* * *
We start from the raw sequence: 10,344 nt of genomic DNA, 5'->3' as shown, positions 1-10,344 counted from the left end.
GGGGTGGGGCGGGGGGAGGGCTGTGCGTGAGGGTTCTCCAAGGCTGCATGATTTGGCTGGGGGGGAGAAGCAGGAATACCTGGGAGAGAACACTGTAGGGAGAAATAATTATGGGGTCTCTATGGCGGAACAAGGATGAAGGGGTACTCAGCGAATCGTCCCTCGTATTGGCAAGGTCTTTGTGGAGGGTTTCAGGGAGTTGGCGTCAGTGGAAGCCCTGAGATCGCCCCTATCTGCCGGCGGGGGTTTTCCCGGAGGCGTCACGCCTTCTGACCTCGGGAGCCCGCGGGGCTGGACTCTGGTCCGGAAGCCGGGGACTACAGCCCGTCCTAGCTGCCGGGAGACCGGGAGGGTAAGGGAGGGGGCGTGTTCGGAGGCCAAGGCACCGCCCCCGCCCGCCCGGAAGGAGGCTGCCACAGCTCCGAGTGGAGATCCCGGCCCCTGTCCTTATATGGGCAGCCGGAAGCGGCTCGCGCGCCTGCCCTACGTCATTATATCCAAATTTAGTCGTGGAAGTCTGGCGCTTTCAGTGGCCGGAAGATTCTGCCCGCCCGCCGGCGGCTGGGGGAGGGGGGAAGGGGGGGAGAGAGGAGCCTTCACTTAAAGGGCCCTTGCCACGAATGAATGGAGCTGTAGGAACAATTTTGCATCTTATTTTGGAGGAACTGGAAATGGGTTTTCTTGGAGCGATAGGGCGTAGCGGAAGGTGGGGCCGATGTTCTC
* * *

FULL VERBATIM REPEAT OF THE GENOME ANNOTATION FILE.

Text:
We start from the raw sequence: 10,344 nt of genomic DNA, 5'->3' as shown, positions 1-10,344 counted from the left end.
GGGGTGGGGCGGGGGGAGGGCTGTGCGTGAGGGTTCTCCAAGGCTGCATGATTTGGCTGGGGGGGAGAAGCAGGAATACCTGGGAGAGAACACTGTAGGGAGAAATAATTATGGGGTCTCTATGGCGGAACAAGGATGAAGGGGTACTCAGCGAATCGTCCCTCGTATTGGCAAGGTCTTTGTGGAGGGTTTCAGGGAGTTGGCGTCAGTGGAAGCCCTGAGATCGCCCCTATCTGCCGGCGGGGGTTTTCCCGGAGGCGTCACGCCTTCTGACCTCGGGAGCCCGCGGGGCTGGACTCTGGTCCGGAAGCCGGGGACTACAGCCCGTCCTAGCTGCCGGGAGACCGGGAGGGTAAGGGAGGGGGCGTGTTCGGAGGCCAAGGCACCGCCCCCGCCCGCCCGGAAGGAGGCTGCCACAGCTCCGAGTGGAGATCCCGGCCCCTGTCCTTATATGGGCAGCCGGAAGCGGCTCGCGCGCCTGCCCTACGTCATTATATCCAAATTTAGTCGTGGAAGTCTGGCGCTTTCAGTGGCCGGAAGATTCTGCCCGCCCGCCGGCGGCTGGGGGAGGGGGGAAGGGGGGGAGAGAGGAGCCTTCACTTAAAGGGCCCTTGCCACGAATGAATGGAGCTGTAGGAACAATTTTGCATCTTATTTTGGAGGAACTGGAAATGGGTTTTCTTGGAGCGATAGGGCGTAGCGGAAGGTGGGGCCGATGTTCTC